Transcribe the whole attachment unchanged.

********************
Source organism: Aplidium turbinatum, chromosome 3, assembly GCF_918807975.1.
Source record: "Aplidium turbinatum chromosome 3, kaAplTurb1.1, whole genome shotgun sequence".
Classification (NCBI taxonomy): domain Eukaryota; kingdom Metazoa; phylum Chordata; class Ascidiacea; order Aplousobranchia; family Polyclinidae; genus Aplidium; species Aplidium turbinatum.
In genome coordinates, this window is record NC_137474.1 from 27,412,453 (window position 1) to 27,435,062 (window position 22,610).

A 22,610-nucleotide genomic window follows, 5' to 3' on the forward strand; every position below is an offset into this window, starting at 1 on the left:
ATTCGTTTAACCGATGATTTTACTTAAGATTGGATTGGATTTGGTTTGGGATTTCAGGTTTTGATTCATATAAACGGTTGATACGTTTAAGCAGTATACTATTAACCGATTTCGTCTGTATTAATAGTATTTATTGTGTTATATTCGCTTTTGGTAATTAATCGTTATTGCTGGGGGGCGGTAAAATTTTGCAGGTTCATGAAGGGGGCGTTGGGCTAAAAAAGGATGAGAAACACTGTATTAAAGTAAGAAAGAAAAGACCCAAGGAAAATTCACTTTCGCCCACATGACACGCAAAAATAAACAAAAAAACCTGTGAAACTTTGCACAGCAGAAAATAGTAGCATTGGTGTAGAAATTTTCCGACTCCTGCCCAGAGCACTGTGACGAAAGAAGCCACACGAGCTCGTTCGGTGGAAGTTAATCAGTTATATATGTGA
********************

Source organism: Aplidium turbinatum, chromosome 3, assembly GCF_918807975.1.
Source record: "Aplidium turbinatum chromosome 3, kaAplTurb1.1, whole genome shotgun sequence".
Classification (NCBI taxonomy): domain Eukaryota; kingdom Metazoa; phylum Chordata; class Ascidiacea; order Aplousobranchia; family Polyclinidae; genus Aplidium; species Aplidium turbinatum.
In genome coordinates, this window is record NC_137474.1 from 27,412,453 (window position 1) to 27,435,062 (window position 22,610).

A 22,610-nucleotide genomic window follows, 5' to 3' on the forward strand; every position below is an offset into this window, starting at 1 on the left:
ATTCGTTTAACCGATGATTTTACTTAAGATTGGATTGGATTTGGTTTGGGATTTCAGGTTTTGATTCATATAAACGGTTGATACGTTTAAGCAGTATACTATTAACCGATTTCGTCTGTATTAATAGTATTTATTGTGTTATATTCGCTTTTGGTAATTAATCGTTATTGCTGGGGGGCGGTAAAATTTTGCAGGTTCATGAAGGGGGCGTTGGGCTAAAAAAGGATGAGAAACACTGTATTAAAGTAAGAAAGAAAAGACCCAAGGAAAATTCACTTTCGCCCACATGACACGCAAAAATAAACAAAAAAACCTGTGAAACTTTGCACAGCAGAAAATAGTAGCATTGGTGTAGAAATTTTCCGACTCCTGCCCAGAGCACTGTGACGAAAGAAGCCACACGAGCTCGTTCGGTGGAAGTTAATCAGTTATATATGTGA